(note: I originally wrote this as a comment on g+ about the differences between DCC and LOTFP. After thinking upon it more I’ve decided to expand it into a more general blog post)
In RPG gaming there are two conflicting ideas that have started to bother me in how they seem to be used interchangeably. Usually they are referenced directly by what I believe is their most common labels: gonzo and the weird. Sometimes they aren’t referenced directly but instead referenced in terms of what would make good material for a Lamentations of the Flame Princess game or some other specific RPG. Like that’s so Lamentations, or that’s so DCC!
This bothers me somewhat as I think The Gonzo and the Weird come from two very different styles of literary sources and each will evoke a very different role-playing game. I really don’t have a preference for one over the other, but I do think that it’s better to try to evoke one over the other as trying to evoke both tends to fail and I do think they are incompatible in some sense.
I will begin by trying to define both, hopefully without getting to literary or boring.
The term ‘gonzo’ was first popularized by ‘gonzo journalism’ a style of writing popularized by Hunter S. Thompson. I’m not going to go into depth about this. As I find how the word is used today, especially in the rpg community, has really started to mean something else.
Within the rpg community I find people tend to use it to refer to a style of game that in my view tend to involve two key things:
- To a lesser or greater degree, gonzo games tend to have a 'pulp' feel to them. Where they tend to be focused on action or adventure and extremes, both in character and the world, rather than trying to evoke a sense of concrete or meticulous world building and realism.
- They tend to involve a mashup of genre's and are unpredictable in terms of the tropes, imagery, and cliches that they use. Where a player in a gonzo game is equally likely to encounter a dinosaur, a space alien, and a troupe of knights in the same game.
Gonzo games tend to be popular because they are both unpredictable and unlikely to get stale, and tend to greatly empower the characters where the focus is on the character and how they change the world through their actions.
I would say Gonzo games are most closely related to Swords and Sorcery type stories. As I find those stories tend to also be pulpy and focus on character action and advancement in the world, with the characters very often starting off destitute nobodies. The main difference between the two I would say would be that Gonzo games tend to throw in non-fantasy elements, and unlike a lot of Swords and Sorcery type fiction, there is slightly less of an emphasis on world building. I would even categorize some genres of swords and sorcery fiction, like the John Carter of Mars series, to be more Gonzo then swords and sorcery and very often these stories get their own sub genre anyways like Swords and planet to try and capture the differences between them and traditional swords and sorcery stories.
At it’s extreme Gonzo games tend to involve the players end up traveling to new places that are so different that the world becomes a bit of a patchwork of exotic locations more than anything else. That is even if it takes place all in the same world where inter-dimensional travel might be a thing. This said, I think Gonzo games are very much different from other high-powered dimensional hopping type games or stories as due to it’s Swords and Sorcery roots, the players are very often not that powerful, and very much at the mercy of whatever new environment they have found themselves in.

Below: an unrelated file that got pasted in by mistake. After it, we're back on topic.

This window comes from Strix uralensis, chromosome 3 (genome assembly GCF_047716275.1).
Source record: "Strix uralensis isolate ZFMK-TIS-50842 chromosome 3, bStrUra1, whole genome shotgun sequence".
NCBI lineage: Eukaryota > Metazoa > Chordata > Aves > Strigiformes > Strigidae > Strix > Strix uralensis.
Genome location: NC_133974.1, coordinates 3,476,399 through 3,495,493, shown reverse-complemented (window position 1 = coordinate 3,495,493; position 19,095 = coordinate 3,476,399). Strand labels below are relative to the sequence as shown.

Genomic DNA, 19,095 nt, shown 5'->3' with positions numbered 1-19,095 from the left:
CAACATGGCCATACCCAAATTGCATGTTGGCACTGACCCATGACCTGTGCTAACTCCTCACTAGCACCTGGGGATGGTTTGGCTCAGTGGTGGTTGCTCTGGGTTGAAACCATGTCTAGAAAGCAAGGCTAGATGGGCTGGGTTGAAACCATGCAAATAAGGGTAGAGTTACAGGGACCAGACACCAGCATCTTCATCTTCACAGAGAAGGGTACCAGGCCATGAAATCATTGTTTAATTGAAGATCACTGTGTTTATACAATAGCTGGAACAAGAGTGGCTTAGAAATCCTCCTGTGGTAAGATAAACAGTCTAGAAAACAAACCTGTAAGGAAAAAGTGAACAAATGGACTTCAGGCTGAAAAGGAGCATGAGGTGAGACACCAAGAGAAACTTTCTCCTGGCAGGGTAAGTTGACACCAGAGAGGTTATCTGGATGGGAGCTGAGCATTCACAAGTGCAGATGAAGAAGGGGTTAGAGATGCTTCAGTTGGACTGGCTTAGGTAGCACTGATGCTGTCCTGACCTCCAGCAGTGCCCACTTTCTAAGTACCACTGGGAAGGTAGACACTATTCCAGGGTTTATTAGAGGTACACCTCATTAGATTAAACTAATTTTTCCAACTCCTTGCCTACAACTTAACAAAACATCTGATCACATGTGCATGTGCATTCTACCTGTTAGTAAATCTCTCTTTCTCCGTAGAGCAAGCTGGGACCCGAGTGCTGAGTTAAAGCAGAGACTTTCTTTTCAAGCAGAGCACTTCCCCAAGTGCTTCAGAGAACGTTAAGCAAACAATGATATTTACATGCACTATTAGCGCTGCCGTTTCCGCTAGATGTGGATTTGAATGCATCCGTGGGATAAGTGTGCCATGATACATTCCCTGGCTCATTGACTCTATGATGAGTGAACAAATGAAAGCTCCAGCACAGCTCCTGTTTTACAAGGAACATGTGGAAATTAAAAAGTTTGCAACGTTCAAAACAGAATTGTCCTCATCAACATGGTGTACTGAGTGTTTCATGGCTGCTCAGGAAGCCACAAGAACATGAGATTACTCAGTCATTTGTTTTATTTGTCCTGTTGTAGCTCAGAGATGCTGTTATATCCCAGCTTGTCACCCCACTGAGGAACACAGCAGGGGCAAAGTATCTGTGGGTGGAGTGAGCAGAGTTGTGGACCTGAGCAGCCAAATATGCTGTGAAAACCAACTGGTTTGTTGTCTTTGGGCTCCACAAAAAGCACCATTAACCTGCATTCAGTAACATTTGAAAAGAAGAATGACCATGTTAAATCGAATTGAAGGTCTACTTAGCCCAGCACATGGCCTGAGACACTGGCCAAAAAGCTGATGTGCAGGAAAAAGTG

The Weird tale and weird literature has become popularized the most by the writings of H.P Lovecraft. I’m not going to delve into this to much either, as entire books have been written trying to define exactly what a The Weird is. But instead I’ll use the general definition.
- Weird tales tend to be inherently investigative. That is main character finds out about something they didn’t know before and whether the investigation is formal or not, is pursuing knowledge about it.
- The ‘thing’ they are investigating is beyond human comprehension in some manner. It may be supernatural, it may be an alien entity, it may evoke feelings of horror or awe, but regardless, it is outside the main characters normal realm of experience.
- In this manner, the main character tends to go from a space of normality to a space of abnormality as they pursue the object of their investigation, before returning once again to the space of normality, very often after having been driven insane or overall having had an unpleasant experience with the object of their investigation.
To be honest I think trying to evoke The Weird in a D&D based RPG is much, much, harder than having a gonzo style of play. I think this is partially because the activities that players do in an OSR style game are fundamentally on swords and sorcery type activities, (ie. Combat, traps, or tricks). There aren’t a lot of mechanics in OSR games to have more investigative type activities.
Furthermore, I find most OSR games are based around gold as XP as the main means of advancement. This I find tends to make the inherent goal of the game to be to gather wealth and thus power in the exotic world through adventuring. However, most weird tales involve investigating something abnormal where there’s not a high degree of finding anything of monetary value. It’s also generally impossible to gain control over the abnormality; the more you investigate it the more insane you go, or the less sense things make. Generally defeating it means somehow stopping its intrusion upon your life or the world which is often a zero-sum thing; you simply want an equilibrium of normality to be re-established.